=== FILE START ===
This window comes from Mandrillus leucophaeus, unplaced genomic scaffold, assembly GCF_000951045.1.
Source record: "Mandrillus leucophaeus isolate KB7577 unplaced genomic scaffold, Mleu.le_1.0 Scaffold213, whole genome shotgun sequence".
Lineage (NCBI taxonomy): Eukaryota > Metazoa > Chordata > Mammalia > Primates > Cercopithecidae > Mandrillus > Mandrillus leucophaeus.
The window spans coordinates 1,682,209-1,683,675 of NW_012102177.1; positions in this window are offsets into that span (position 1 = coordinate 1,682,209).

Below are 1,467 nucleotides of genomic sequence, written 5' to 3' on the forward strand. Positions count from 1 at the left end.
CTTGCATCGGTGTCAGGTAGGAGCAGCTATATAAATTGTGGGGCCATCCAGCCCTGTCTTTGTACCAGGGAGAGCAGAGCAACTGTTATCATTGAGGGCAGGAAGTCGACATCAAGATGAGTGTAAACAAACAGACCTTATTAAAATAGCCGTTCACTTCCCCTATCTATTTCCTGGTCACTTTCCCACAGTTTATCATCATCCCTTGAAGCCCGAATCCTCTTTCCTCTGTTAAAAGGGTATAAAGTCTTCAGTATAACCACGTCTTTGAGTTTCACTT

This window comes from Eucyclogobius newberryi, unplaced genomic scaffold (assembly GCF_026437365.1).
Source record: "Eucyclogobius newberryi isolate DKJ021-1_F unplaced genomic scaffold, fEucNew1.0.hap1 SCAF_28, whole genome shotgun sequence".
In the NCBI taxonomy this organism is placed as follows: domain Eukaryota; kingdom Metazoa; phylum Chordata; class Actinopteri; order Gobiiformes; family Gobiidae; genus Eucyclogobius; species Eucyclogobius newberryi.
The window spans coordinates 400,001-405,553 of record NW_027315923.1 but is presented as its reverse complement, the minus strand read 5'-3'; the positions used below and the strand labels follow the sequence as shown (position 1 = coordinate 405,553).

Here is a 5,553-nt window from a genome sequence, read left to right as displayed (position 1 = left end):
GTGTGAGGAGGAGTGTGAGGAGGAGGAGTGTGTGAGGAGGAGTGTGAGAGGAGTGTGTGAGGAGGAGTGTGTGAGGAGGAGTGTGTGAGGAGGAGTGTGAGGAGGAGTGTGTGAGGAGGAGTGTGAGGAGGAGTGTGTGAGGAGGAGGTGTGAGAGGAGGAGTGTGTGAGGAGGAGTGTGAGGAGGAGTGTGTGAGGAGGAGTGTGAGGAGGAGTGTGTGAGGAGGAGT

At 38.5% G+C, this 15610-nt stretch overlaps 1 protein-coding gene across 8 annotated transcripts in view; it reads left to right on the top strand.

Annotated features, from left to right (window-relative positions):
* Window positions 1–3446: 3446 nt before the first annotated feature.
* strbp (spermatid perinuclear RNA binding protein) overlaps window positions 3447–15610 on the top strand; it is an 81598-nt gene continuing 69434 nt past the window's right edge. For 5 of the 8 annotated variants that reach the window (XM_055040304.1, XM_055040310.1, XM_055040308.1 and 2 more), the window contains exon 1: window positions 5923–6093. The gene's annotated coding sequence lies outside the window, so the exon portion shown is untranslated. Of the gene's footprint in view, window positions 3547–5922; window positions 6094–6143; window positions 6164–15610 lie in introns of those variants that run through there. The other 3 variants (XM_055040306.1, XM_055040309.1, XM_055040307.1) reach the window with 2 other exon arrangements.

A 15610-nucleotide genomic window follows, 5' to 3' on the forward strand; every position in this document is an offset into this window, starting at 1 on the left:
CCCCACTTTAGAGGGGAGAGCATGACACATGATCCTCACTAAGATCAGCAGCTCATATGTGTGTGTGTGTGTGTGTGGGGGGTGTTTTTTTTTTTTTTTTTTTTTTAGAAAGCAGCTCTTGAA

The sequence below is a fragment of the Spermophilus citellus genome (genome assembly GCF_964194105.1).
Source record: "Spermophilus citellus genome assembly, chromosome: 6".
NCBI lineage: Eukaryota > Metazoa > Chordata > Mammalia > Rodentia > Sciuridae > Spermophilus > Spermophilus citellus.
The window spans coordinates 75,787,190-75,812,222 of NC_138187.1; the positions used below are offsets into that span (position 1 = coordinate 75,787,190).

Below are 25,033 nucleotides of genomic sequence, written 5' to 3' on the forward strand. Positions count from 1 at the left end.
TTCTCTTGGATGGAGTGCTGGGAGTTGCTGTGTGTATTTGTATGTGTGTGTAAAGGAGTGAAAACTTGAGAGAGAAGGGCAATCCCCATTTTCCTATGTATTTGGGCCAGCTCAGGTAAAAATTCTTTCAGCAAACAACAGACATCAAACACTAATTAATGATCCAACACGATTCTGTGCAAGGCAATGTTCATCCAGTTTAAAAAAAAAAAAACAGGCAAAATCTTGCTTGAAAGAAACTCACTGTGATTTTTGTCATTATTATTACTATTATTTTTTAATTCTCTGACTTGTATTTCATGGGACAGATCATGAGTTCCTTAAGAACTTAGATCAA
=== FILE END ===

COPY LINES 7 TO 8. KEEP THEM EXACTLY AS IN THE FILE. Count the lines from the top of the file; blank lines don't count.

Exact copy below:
This window comes from Eucyclogobius newberryi, unplaced genomic scaffold (assembly GCF_026437365.1).
Source record: "Eucyclogobius newberryi isolate DKJ021-1_F unplaced genomic scaffold, fEucNew1.0.hap1 SCAF_28, whole genome shotgun sequence".